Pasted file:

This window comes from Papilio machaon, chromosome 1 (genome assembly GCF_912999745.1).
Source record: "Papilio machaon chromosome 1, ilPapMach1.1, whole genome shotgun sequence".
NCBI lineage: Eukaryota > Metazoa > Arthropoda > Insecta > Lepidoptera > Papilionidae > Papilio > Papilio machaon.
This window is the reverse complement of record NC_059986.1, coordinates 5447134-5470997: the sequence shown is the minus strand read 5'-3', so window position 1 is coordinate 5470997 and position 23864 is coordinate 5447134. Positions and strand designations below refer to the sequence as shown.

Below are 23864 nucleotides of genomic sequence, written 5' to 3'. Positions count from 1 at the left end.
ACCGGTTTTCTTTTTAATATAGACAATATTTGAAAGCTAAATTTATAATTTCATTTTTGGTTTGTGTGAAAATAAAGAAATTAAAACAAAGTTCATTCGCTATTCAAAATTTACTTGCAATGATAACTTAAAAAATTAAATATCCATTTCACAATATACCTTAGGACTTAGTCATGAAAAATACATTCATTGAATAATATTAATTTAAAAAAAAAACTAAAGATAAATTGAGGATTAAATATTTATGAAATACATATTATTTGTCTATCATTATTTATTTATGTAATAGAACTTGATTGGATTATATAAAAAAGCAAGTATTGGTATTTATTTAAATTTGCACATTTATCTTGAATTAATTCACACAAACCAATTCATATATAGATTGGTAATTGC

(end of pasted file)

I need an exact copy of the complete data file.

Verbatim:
This window comes from Papilio machaon, chromosome 1 (genome assembly GCF_912999745.1).
Source record: "Papilio machaon chromosome 1, ilPapMach1.1, whole genome shotgun sequence".
NCBI lineage: Eukaryota > Metazoa > Arthropoda > Insecta > Lepidoptera > Papilionidae > Papilio > Papilio machaon.
This window is the reverse complement of record NC_059986.1, coordinates 5447134-5470997: the sequence shown is the minus strand read 5'-3', so window position 1 is coordinate 5470997 and position 23864 is coordinate 5447134. Positions and strand designations below refer to the sequence as shown.

Below are 23864 nucleotides of genomic sequence, written 5' to 3'. Positions count from 1 at the left end.
ACCGGTTTTCTTTTTAATATAGACAATATTTGAAAGCTAAATTTATAATTTCATTTTTGGTTTGTGTGAAAATAAAGAAATTAAAACAAAGTTCATTCGCTATTCAAAATTTACTTGCAATGATAACTTAAAAAATTAAATATCCATTTCACAATATACCTTAGGACTTAGTCATGAAAAATACATTCATTGAATAATATTAATTTAAAAAAAAAACTAAAGATAAATTGAGGATTAAATATTTATGAAATACATATTATTTGTCTATCATTATTTATTTATGTAATAGAACTTGATTGGATTATATAAAAAAGCAAGTATTGGTATTTATTTAAATTTGCACATTTATCTTGAATTAATTCACACAAACCAATTCATATATAGATTGGTAATTGC